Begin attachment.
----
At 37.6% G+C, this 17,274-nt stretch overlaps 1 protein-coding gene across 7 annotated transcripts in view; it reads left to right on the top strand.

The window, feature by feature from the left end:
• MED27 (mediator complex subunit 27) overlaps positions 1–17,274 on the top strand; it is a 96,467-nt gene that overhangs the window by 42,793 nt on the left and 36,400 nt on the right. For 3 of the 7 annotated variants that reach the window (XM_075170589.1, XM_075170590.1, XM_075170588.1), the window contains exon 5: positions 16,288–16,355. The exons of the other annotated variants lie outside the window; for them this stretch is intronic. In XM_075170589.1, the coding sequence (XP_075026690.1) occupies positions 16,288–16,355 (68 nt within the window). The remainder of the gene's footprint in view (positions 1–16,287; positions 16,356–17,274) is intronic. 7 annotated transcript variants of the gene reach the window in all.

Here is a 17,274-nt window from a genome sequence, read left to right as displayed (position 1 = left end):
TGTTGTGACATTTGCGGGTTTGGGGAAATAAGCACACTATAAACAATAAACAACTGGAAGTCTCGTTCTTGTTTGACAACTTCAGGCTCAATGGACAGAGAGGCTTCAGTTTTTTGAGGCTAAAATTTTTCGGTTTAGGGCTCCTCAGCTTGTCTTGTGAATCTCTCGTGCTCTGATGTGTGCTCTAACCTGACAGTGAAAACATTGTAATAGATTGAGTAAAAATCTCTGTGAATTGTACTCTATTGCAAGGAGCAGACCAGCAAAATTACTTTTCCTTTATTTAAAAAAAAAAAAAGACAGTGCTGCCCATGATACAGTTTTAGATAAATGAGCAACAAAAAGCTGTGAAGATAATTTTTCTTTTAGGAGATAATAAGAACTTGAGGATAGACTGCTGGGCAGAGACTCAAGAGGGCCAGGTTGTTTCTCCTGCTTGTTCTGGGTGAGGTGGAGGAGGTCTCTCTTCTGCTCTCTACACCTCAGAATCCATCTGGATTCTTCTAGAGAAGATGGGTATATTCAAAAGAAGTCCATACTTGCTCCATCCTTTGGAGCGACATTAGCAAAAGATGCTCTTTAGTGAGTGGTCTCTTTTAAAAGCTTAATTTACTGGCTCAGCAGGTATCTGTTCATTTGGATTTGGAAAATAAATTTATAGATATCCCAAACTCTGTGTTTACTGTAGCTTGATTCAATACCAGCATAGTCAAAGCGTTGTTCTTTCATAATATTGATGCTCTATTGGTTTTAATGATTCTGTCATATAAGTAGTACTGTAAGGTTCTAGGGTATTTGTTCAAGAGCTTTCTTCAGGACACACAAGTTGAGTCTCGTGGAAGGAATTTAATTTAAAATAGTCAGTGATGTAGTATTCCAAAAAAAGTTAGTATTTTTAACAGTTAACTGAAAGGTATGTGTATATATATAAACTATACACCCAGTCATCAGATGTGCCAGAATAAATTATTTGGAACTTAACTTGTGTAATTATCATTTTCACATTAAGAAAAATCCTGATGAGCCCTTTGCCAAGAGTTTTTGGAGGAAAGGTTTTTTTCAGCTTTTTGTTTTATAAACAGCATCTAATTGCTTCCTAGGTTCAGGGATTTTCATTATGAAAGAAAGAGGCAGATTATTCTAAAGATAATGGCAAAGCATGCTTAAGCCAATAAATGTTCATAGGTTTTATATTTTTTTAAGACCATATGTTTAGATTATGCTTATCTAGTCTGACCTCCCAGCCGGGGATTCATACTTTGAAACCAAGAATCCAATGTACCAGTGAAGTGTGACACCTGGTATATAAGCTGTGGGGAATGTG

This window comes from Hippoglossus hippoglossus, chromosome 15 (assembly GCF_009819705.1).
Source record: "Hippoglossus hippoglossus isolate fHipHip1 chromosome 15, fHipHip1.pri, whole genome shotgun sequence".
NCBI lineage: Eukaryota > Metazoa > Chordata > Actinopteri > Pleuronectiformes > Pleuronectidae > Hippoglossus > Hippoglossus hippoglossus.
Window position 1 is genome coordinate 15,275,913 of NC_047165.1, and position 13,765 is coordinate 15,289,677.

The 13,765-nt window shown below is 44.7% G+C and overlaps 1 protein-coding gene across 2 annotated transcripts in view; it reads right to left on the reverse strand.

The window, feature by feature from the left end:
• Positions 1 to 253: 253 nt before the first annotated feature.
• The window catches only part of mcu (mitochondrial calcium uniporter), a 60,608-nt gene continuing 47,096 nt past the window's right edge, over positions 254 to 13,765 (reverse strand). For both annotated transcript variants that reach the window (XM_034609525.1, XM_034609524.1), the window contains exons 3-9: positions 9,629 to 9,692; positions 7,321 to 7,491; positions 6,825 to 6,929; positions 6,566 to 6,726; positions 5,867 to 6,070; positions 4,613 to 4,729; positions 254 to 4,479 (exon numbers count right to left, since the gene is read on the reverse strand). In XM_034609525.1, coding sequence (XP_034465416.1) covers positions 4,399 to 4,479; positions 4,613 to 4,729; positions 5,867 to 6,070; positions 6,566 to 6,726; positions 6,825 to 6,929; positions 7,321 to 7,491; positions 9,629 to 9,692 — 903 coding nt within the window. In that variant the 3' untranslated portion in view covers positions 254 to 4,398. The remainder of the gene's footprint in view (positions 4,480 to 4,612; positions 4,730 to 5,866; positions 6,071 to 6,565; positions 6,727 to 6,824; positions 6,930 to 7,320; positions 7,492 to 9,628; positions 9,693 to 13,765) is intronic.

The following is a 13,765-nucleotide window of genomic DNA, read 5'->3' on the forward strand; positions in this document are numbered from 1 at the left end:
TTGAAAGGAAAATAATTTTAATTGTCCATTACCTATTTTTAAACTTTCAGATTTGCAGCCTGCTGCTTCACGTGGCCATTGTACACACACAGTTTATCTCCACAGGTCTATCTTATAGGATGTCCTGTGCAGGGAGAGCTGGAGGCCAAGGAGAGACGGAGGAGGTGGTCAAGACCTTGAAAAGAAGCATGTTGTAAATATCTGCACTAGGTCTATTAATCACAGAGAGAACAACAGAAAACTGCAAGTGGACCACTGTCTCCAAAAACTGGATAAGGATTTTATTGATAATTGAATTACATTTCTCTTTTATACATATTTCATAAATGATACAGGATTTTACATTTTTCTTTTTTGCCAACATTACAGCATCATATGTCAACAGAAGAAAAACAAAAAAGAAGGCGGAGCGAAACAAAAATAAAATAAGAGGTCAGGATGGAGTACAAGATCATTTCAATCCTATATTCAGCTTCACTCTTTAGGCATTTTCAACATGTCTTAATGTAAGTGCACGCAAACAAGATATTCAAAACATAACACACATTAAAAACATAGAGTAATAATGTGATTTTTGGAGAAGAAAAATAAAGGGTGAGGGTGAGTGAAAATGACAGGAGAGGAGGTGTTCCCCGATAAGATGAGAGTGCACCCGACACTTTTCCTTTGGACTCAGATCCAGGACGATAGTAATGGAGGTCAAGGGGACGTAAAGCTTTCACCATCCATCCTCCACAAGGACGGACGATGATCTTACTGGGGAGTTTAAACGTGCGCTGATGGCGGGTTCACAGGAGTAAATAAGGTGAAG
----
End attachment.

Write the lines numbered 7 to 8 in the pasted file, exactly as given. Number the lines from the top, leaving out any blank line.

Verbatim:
Source record: "Hippoglossus hippoglossus isolate fHipHip1 chromosome 15, fHipHip1.pri, whole genome shotgun sequence".
NCBI lineage: Eukaryota > Metazoa > Chordata > Actinopteri > Pleuronectiformes > Pleuronectidae > Hippoglossus > Hippoglossus hippoglossus.